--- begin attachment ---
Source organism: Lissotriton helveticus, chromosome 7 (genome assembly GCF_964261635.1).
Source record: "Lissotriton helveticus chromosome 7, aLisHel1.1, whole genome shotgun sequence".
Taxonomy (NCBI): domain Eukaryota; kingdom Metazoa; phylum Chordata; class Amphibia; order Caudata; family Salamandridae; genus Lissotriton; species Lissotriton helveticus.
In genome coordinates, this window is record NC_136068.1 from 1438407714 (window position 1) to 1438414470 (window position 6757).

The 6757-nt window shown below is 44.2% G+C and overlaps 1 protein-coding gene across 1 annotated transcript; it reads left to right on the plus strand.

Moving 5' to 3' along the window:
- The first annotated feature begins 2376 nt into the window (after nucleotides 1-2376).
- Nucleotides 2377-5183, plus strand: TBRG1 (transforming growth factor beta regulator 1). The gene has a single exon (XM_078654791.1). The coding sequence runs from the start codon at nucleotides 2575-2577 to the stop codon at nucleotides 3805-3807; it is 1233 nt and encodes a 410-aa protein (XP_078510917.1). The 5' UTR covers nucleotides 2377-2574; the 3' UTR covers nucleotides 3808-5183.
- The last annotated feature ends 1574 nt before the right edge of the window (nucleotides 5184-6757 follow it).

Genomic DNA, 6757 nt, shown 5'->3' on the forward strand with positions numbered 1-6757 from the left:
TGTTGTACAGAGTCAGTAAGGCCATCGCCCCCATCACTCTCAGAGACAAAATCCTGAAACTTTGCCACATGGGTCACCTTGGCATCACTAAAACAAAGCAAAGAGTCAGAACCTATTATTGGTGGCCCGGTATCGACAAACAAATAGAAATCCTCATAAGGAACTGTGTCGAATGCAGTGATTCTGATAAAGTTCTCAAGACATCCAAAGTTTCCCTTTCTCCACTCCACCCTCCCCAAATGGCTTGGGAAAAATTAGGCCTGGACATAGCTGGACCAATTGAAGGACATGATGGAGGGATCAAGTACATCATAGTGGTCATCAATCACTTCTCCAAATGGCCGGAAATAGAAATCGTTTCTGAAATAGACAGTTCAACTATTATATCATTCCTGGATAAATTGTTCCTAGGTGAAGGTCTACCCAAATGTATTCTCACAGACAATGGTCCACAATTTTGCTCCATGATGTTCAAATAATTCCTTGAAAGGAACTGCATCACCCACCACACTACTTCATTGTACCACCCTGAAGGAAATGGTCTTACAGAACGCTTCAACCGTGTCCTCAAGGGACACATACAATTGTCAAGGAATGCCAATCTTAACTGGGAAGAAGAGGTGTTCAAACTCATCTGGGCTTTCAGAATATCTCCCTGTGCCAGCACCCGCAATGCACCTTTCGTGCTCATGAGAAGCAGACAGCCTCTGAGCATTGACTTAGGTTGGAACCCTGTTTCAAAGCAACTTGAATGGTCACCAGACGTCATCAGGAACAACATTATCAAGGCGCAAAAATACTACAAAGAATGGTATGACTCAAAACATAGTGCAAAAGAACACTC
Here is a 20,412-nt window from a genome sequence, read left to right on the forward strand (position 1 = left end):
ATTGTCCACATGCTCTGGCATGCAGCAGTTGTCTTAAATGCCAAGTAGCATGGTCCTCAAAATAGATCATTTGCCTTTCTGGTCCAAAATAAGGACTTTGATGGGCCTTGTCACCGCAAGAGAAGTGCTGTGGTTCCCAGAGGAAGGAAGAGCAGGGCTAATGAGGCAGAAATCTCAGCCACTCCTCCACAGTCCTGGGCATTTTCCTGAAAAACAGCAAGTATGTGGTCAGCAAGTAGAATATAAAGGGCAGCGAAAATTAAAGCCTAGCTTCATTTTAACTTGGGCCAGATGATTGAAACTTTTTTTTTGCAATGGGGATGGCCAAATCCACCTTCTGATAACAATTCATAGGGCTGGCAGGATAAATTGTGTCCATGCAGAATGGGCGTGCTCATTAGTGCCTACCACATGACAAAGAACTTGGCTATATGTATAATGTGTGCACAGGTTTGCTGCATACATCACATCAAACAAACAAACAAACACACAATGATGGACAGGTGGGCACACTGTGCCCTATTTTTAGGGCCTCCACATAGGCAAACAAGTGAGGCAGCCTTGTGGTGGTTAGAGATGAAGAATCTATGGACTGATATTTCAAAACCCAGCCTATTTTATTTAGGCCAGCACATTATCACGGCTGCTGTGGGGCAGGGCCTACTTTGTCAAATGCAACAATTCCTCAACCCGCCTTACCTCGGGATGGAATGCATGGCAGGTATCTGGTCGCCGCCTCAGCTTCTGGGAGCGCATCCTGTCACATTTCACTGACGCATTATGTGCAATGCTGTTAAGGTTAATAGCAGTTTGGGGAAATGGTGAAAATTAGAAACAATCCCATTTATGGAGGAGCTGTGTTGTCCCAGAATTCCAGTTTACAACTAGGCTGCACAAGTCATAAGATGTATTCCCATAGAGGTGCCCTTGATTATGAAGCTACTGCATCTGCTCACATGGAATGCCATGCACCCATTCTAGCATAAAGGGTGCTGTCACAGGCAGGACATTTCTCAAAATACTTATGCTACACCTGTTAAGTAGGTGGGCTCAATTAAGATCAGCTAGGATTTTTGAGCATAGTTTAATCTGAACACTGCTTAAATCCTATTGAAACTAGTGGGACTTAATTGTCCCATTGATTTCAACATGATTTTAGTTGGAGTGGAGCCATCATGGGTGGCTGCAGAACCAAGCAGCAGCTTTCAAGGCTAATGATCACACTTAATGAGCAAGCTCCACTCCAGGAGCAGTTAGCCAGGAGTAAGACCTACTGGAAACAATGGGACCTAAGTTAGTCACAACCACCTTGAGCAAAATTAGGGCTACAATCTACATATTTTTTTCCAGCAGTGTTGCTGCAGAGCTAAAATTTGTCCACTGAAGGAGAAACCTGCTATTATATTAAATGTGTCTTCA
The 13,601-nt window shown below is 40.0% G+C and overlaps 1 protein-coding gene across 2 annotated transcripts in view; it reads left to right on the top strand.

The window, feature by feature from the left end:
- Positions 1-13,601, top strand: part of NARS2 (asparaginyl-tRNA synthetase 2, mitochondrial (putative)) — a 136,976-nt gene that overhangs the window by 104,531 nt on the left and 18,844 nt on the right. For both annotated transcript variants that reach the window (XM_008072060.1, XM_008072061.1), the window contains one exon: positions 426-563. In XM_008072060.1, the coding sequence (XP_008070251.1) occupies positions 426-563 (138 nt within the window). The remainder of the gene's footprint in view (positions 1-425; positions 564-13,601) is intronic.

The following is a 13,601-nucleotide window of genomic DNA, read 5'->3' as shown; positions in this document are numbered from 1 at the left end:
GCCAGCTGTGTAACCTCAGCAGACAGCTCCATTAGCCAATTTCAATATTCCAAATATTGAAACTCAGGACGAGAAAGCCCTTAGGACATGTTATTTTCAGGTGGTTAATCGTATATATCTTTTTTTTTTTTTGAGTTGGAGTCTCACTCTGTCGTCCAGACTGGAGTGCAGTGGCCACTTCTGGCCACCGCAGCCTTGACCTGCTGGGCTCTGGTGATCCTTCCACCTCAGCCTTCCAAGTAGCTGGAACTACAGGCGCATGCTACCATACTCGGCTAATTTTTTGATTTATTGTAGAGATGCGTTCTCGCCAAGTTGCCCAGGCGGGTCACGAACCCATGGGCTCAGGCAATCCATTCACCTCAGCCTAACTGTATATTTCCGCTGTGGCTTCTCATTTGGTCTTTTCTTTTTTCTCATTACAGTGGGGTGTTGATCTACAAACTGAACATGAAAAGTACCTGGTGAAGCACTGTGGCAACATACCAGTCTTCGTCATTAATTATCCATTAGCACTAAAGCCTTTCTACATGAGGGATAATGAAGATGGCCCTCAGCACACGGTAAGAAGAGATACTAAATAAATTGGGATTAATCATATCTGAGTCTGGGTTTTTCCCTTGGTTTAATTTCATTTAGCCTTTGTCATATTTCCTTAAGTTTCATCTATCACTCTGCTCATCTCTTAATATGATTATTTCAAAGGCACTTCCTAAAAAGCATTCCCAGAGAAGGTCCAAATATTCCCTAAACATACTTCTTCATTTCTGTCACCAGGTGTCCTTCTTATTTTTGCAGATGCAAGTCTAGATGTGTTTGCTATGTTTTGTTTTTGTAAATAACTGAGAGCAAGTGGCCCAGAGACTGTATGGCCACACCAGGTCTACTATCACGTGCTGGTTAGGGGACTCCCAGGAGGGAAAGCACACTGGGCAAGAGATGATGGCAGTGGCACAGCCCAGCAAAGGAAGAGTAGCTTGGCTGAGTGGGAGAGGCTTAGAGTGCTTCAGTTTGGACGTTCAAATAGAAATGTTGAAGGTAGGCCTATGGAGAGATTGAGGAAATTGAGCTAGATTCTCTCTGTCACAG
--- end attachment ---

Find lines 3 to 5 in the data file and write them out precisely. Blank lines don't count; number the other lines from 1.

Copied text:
Taxonomy (NCBI): domain Eukaryota; kingdom Metazoa; phylum Chordata; class Amphibia; order Caudata; family Salamandridae; genus Lissotriton; species Lissotriton helveticus.
In genome coordinates, this window is record NC_136068.1 from 1438407714 (window position 1) to 1438414470 (window position 6757).

The 6757-nt window shown below is 44.2% G+C and overlaps 1 protein-coding gene across 1 annotated transcript; it reads left to right on the plus strand.